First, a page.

Story of five disruptive storage technologies for 2020 begins…
Once upon a time, terabytes of data seemed huge and something that only large enterprises could generate. There has been a drastic change over the past few years as all sizes of organizations generate and manage terabytes of data and even hit the petabytes region.
In this digital era, everything from devices to storage is advanced. Leading-edge technologies such as intent-based storage management, NVMe, and storage-class memory promise to change the way IT organizations use, store, and manage data.
Earlier, storage technology progress was measured in terms of speed and capacity. But this is no longer the situation. In today’s times, storage technologies have overgrown and have become way more enhanced than ever imagined. The present novel methodologies and technologies make storage more comfortable to manage, smarter, and more flexible.
Outstanding technology is revolutionary, the right technology is evolutionary, and of the two, only the second is disruptive. The only factor driving disruption in IT infrastructure is the growth of data and data storage technologies fueled by initiatives in data analytics, big data, artificial intelligence (AI), and the internet of things (IoT).
Today’s organizations are storing and producing a massive amount of data regularly than ever before—this forces them to expand or renovate their infrastructures, mainly around data storage. And I don’t think this trend’s going to slow down in the coming years. There is so much pressure on storage providers as the market escalates rapidly, thus looking like the whole ecosystem is in for a shake-up.
Organizations understand that they need to harness the power of data to remain competitive. Therefore, companies are planning to invest more in storage hardware in their data centers and investigate developing disruptive technologies. Thus, storage must meet higher standards of consistency, safety, and compliance. Besides, temporary commodities such as memory and processing have advanced the importance of storage.
Software-Defined Storage (SDS) was one of the first adopted disruption services by organizations. It is traditionally defined as the commodity hardware in the form of network-attached servers. It is significantly different from the exclusive architectures of the so-called “Big Iron” providers.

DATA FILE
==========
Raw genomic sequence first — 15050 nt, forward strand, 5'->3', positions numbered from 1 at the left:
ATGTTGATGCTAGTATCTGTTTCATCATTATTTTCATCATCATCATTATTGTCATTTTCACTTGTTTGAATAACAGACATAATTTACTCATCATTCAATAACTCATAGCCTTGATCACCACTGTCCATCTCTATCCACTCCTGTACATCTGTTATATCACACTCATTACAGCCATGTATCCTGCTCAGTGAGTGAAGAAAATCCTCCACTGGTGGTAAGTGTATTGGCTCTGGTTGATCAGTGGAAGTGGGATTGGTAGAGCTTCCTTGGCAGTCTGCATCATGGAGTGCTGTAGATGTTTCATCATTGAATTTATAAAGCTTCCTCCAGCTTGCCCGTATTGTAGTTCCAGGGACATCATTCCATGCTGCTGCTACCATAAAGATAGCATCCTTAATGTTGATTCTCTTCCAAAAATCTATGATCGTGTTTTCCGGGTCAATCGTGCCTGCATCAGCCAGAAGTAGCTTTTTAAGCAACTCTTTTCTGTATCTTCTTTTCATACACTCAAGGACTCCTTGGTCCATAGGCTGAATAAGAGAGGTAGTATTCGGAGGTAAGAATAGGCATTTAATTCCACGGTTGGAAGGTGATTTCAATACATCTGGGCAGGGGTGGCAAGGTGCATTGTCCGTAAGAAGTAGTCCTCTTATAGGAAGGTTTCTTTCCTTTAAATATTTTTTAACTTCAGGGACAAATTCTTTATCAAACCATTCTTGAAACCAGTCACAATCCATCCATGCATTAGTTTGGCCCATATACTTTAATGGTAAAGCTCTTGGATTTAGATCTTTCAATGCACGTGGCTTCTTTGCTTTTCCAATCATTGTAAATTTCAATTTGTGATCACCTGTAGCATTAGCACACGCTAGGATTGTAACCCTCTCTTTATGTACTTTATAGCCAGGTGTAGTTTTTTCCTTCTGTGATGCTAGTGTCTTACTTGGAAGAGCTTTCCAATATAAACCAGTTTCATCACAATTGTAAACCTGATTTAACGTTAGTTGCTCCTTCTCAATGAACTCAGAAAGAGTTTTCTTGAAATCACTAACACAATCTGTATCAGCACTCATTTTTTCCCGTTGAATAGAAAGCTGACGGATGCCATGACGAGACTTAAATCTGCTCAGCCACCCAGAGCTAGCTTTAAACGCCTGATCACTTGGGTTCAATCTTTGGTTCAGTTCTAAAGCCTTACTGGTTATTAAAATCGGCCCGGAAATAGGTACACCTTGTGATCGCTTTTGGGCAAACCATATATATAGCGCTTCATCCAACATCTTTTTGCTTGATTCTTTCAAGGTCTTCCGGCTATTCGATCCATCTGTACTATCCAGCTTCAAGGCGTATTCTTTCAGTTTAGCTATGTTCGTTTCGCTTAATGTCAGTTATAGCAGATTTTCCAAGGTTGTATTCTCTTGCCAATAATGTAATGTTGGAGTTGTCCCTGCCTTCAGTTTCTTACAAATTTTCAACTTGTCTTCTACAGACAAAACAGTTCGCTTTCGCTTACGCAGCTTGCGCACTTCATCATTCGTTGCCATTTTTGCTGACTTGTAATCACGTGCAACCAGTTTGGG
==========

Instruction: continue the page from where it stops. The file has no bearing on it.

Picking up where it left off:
Considering the above information, I believe that some of the biggest disruptors we will see or continue to see shaking up the storage industry in 2020 are:
1. Software-defined storage (SDS) is a game changer
SDS is a game changer in the storage industry and will continue its game owing to its ability to enhance capacity and performance with zero downtime. Thus, an increasing number of organizations are considering a transition to SDS. Efficiency is a quick sign of disruption.
SDS divides storage resources from their actual hardware. SDS is developed to operate on any industry-standard than a storage area network (SAN) or conventional network-attached storage (NAS). SDS users gain several advantages from smarter interactions between storage and workloads, real-time scalability, and agile storage consumption.
Cindy LaChapelle, a Principal Consultant at Tech Research and Consulting Firm ISG, commented: “SDS technologies virtualize the available storage resources while also providing a simplified storage management interface that represents different storage pools as a unified storage resource.”
SDS provides virtualization, abstraction, mobility, and storage resource management and optimization. Thus, in 2020, managers will deploy SDS for several reasons. Selecting the least disruptive SDS approach needs a thorough and clear understanding of application requirements for capacity and performance.
2. NVMe-oF (Non-Volatile Memory express-over Fabric)/NVMe (Non-Volatile Memory express-based storage) displays excellent performance
Please take a closer look; out there is an enormous buzz about NVMe’s sheer potential for its excellent performance. However, excitement is justifiable, but its high cost might be a challenge.